Nick Stone is methodically taking over New York with his Melbourne-style cafes. The former Australian Rules Football player and founder of Bluestone Lane has six locations throughout NYC and one in Philadelphia. We met up with Nick at the Upper East Side Bluestone, which is housed next to the historic Church of Heavenly Rest, to talk about Melbourne coffee culture, risk-taking, and finding an oasis in the workday.
Let’s start with the origins of Bluestone Lane.
We launched in July 2013- we’ve got seven stores now. The idea came about when I was in business school in 2010. I moved to New York to follow my dream, follow my girlfriend, now wife.
How did your background influence your vision for the café?
I moved to the states in September 2010. I was a full-time student. I couldn’t believe when I was going to Uni that the coffee experience was going to Starbucks or a local deli, which felt really transactional and had none of the amazing elements that are underappreciated in Melbourne. Coming from investment banking- you work long hours- that escape twice a day to go to your local cafe is just one of the best things about each day.
I broke it down into four key elements which make a great coffee experience. It’s unrelenting focus on premium product, the complementary food and slowing down and giving yourself a moment. It’s about that intangible connection that you develop where your local knows your name, knows your order, knows your face- that’s what I always got in Melbourne. I started looking at the market and thought, I know New York is not like this, why can’t we put it together? New York is the center of advertisement, banking and law- what about all those guys like me in Melbourne? Why can’t I have an escape twice a day to refresh my mind and just to think about something else?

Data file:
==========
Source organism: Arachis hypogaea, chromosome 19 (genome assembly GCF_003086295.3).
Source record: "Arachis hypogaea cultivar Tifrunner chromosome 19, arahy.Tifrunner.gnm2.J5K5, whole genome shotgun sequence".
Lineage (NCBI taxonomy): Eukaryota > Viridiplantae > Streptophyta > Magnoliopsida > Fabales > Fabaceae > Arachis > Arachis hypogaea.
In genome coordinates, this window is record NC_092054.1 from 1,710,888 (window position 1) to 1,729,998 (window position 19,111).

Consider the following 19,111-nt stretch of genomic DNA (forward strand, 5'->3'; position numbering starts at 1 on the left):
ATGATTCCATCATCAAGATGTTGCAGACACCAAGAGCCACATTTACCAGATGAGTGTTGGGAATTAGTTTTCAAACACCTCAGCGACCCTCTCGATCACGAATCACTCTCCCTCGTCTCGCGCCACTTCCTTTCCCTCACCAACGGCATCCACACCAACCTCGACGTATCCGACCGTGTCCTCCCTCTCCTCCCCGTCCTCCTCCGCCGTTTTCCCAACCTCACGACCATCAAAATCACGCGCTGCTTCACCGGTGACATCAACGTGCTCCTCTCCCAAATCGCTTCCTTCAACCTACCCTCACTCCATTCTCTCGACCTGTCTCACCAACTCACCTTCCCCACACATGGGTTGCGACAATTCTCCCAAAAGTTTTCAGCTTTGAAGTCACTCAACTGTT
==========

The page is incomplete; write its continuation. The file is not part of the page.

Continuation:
Absolutely. It’s a true escape, and you can provide an oasis which they really value. The millennials, they’re looking for a more balanced life. They’re prioritizing their life in a different way than the previous generation did. They’re looking to exercise, they’re looking to appreciate healthier food and quality artisanal products. They’re not looking for things that are processed and commercially manufactured.